Sleep apnoea and your lungs
Chronic obstructive pulmonary disease (COPD) is often associated with sleep apnoea. Indeed, studies have shown that the prevalence of Obstructive Sleep Apnoea (OSA) in people with COPD is higher than the general population.1
COPD refers to a progressive deterioration of the respiratory system by blocked airways and decreased airflow. This can apply to a number of lung disorders such as emphysema, chronic bronchitis, and in some cases, chronic asthma.
If you have chronic obstructive pulmonary disease, you may exhibit symptoms that profoundly impact your sleep, such as:
- Chest pain
- Frequent nighttime urination
In addition, medication used to treat COPD may cause insomnia or daytime sleepiness.2 Simply having to wake up and take prescriptions on schedule may also disturb your sleep.
Patients who have both COPD and sleep apnoea have “overlap syndrome,” which may cause extreme fatigue and other health problems.
If you have COPD and sleep apnoea, talk to your doctor about getting proper treatment. Therapy options like noninvasive ventilation (NIV) can help you decrease the sensation of breathlessness and help you breathe better.3 Most importantly, proper treatment can help you reduce frequency of hospitalisations and may reduce mortality.3 At ResMed, we’re supporting multiple global trials that evaluate mortality benefits, as well as quality of life and other outcomes in COPD patients treated with NIV. Learn more about our research initiatives on our dedicated research page.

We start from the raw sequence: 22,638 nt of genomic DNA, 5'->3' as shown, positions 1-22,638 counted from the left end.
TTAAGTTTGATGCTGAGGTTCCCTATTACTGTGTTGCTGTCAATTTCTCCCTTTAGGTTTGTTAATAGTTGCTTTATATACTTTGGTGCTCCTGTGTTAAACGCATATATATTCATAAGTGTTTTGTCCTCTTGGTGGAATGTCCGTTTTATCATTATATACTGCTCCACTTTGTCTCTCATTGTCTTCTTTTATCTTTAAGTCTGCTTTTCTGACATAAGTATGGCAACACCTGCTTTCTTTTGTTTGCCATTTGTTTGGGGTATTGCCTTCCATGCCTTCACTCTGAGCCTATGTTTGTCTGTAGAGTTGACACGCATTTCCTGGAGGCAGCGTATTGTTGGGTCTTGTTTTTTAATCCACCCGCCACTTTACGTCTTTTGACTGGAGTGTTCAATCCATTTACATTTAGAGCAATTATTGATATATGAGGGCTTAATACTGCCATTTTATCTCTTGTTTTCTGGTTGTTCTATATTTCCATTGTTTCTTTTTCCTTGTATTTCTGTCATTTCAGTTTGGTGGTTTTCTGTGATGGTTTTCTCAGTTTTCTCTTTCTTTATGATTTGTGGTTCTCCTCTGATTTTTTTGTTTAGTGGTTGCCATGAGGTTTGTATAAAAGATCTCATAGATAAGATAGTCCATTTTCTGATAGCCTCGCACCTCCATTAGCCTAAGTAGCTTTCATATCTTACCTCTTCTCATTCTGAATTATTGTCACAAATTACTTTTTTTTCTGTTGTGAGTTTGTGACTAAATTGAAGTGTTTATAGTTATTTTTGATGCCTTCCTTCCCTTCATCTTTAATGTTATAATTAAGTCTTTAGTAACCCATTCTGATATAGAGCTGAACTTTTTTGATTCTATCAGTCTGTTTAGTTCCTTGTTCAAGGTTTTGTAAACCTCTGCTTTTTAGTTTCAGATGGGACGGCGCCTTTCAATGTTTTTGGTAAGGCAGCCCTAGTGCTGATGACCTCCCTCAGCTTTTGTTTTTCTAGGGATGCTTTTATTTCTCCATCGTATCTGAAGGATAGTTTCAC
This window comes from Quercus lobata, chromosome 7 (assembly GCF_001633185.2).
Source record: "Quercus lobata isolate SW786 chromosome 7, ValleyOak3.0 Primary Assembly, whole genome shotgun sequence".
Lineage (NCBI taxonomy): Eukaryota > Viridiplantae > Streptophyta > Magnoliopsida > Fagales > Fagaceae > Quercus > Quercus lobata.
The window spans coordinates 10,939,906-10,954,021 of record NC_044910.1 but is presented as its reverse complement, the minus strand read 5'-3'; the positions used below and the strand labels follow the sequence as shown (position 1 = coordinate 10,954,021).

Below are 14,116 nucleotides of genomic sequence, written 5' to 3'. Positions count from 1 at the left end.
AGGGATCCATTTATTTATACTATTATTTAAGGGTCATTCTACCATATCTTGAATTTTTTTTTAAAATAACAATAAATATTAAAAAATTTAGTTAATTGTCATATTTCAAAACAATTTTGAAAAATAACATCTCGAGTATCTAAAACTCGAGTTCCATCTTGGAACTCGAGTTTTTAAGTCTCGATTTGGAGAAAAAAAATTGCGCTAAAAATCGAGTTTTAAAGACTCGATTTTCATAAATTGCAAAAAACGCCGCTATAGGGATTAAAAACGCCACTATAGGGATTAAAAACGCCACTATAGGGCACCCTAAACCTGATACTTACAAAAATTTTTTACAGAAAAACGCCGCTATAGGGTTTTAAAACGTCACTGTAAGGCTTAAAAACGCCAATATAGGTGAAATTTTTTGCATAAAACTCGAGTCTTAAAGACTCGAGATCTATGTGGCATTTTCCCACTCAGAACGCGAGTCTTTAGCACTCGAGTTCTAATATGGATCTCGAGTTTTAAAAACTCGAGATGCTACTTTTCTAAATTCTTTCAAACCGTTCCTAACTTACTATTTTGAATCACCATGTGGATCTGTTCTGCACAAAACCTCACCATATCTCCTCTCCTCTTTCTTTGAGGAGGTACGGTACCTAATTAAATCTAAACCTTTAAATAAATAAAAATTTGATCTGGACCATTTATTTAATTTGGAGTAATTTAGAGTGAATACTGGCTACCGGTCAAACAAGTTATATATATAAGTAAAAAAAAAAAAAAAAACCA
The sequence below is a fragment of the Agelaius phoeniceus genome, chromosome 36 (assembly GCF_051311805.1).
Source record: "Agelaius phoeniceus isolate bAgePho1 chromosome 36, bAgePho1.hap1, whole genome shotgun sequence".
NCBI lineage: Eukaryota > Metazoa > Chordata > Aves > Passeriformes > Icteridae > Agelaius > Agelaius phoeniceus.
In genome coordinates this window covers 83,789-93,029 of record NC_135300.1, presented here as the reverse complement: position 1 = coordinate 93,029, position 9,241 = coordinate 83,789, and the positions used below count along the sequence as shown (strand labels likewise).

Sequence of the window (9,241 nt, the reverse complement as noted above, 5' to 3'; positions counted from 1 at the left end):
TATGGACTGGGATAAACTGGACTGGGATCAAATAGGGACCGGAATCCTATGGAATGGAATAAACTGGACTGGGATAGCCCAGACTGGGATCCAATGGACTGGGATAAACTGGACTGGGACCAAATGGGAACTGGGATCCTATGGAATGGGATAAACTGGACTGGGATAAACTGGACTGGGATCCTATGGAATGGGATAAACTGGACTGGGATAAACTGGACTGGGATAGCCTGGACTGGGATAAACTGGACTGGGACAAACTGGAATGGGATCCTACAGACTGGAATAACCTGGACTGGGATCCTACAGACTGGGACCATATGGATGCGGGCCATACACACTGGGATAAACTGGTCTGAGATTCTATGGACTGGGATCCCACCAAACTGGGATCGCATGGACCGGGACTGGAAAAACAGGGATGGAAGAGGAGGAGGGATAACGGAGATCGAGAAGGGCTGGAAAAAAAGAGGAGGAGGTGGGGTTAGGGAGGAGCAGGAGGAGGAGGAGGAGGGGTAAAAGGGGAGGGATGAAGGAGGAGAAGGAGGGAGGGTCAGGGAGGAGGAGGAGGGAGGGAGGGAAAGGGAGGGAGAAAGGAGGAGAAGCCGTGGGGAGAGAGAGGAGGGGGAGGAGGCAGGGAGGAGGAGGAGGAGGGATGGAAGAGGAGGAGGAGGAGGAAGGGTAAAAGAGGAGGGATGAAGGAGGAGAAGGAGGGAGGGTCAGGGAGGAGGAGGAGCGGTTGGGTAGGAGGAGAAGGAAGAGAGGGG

ResMed can help you live and get your life back with innovative solutions. Discover the benefits of treatment.
Carlos Zamarrón, Vanesa García Paz, Emilio Morete, and Felix del Campo Matías. Association of chronic obstructive pulmonary disease and obstructive sleep apnea consequences. Int J Chron Obstruct Pulmon Dis. Dec 2008; 3(4): 671–682.
Lightowler, J.V., et al., Non-invasive positive pressure ventilation to treat respiratory failure resulting from exacerbations of chronic obstructive pulmonary disease: Cochrane systematic review and meta-analysis. BMJ, 2003. 326(7382): p. 185.
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